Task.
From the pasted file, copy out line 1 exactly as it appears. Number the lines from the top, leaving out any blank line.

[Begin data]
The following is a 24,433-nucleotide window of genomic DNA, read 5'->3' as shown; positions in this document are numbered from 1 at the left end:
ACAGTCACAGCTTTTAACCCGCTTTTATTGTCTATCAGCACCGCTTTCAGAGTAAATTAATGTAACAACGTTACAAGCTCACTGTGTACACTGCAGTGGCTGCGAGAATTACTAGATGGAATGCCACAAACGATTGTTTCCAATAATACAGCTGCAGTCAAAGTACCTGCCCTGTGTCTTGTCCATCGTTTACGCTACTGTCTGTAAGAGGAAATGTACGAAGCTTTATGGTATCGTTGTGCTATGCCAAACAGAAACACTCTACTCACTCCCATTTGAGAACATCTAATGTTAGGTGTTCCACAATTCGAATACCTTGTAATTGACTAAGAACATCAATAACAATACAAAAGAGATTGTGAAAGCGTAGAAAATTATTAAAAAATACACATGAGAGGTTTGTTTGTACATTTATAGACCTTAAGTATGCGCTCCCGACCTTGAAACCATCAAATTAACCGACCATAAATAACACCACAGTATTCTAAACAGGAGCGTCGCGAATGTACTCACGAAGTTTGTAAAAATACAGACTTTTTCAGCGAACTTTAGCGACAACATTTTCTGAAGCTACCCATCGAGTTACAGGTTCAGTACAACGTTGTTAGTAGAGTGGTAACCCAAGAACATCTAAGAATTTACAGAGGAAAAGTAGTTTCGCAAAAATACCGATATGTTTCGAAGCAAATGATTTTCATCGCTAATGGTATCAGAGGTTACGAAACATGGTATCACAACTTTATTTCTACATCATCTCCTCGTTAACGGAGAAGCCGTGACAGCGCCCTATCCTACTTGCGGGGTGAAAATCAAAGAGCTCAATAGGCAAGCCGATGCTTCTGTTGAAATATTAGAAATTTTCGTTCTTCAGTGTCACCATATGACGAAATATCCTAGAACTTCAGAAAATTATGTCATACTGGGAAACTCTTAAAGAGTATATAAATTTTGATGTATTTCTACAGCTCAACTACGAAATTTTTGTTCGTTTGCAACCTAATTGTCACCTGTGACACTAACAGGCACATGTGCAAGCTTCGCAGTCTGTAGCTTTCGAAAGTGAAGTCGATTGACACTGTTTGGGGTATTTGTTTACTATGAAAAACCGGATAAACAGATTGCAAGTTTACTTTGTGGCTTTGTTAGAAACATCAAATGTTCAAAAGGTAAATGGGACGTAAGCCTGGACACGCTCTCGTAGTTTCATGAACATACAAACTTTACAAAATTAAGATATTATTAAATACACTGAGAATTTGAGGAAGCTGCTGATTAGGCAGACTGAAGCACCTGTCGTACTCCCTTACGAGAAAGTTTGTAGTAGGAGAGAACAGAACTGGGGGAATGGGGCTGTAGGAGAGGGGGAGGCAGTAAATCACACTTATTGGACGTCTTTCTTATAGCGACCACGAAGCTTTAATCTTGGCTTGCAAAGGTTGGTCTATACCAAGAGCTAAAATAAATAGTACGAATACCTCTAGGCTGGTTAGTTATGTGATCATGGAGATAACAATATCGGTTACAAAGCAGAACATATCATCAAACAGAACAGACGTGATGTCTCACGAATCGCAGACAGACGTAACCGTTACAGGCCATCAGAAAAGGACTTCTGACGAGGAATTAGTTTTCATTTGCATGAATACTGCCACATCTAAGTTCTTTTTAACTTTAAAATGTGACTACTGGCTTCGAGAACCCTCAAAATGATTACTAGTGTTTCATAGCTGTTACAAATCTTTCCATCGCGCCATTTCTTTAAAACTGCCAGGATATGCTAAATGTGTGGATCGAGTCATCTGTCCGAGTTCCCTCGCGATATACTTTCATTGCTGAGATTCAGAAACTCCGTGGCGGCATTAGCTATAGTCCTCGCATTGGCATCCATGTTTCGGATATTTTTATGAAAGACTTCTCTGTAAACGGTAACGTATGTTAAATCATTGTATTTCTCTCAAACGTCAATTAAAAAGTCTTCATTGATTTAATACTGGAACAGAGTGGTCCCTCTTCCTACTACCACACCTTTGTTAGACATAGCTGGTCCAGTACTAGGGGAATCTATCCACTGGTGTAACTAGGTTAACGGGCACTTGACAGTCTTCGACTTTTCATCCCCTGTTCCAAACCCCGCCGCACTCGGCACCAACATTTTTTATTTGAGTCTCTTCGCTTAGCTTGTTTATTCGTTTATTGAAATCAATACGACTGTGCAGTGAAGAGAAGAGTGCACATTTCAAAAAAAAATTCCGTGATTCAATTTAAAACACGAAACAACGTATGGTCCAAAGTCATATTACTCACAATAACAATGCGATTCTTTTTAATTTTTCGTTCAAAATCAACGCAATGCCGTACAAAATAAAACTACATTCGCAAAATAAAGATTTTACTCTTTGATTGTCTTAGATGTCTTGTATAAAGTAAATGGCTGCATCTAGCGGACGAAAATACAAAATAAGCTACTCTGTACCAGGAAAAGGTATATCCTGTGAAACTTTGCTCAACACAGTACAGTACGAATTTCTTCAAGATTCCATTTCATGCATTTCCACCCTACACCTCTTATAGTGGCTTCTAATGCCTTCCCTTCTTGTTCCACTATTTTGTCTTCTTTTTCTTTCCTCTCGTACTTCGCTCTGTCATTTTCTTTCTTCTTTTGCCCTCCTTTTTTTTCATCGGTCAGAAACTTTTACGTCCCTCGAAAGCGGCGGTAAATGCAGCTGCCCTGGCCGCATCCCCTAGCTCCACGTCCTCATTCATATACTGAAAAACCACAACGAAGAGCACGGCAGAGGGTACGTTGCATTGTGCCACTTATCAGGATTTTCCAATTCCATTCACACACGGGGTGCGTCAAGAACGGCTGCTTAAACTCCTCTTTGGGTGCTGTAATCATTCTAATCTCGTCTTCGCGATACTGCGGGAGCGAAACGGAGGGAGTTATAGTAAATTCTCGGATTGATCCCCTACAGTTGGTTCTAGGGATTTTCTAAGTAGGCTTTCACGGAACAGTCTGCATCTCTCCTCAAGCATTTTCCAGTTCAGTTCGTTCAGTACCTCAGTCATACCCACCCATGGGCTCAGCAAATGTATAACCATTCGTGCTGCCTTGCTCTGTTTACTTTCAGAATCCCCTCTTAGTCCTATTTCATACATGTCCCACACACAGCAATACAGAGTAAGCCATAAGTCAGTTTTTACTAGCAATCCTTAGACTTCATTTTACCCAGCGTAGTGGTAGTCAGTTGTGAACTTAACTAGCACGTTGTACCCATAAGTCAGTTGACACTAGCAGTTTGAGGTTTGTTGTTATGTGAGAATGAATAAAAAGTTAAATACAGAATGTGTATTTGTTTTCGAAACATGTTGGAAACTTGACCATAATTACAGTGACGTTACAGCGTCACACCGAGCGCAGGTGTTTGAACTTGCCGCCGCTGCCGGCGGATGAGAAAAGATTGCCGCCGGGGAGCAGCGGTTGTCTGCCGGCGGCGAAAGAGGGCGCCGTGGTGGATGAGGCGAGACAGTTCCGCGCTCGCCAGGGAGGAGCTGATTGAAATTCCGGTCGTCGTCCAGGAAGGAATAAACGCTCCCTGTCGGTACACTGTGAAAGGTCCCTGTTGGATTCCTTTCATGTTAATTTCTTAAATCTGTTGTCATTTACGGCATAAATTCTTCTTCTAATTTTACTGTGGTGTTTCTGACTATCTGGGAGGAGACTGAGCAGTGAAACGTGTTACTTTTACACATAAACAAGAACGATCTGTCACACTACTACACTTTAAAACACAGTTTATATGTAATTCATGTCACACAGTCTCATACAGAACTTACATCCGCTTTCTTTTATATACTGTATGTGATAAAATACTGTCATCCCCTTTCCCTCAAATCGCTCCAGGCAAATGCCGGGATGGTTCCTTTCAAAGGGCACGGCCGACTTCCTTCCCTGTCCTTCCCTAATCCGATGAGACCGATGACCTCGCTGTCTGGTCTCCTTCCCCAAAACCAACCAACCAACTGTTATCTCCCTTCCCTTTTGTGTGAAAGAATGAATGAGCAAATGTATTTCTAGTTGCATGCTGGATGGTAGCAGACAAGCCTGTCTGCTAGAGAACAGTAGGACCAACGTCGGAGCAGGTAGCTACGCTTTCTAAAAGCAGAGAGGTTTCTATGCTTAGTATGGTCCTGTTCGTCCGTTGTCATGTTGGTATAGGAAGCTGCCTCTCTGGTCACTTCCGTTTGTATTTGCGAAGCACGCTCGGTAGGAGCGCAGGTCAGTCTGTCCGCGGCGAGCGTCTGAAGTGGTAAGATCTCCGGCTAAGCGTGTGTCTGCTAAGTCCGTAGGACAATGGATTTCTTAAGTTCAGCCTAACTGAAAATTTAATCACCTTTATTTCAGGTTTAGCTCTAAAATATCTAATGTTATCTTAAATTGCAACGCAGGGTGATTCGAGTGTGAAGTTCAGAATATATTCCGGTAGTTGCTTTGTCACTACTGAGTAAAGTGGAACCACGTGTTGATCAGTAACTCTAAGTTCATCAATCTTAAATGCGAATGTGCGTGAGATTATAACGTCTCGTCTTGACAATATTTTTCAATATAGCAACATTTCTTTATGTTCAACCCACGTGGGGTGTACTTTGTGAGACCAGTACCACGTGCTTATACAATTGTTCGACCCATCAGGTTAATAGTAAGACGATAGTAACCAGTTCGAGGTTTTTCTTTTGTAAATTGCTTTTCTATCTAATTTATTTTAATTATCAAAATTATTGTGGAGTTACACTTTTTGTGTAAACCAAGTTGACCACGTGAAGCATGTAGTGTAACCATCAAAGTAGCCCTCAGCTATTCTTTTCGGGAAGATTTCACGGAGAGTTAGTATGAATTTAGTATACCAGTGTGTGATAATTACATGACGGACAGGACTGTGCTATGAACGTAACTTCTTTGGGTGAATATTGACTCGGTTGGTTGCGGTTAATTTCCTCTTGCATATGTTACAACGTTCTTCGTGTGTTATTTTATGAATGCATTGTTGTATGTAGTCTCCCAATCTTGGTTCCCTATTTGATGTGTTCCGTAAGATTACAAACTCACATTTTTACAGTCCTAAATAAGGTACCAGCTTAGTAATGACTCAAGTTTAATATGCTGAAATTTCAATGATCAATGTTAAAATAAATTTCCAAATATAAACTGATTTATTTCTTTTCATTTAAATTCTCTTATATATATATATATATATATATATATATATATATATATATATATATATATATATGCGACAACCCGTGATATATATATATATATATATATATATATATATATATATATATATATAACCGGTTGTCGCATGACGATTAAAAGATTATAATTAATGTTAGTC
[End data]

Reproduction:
The following is a 24,433-nucleotide window of genomic DNA, read 5'->3' as shown; positions in this document are numbered from 1 at the left end: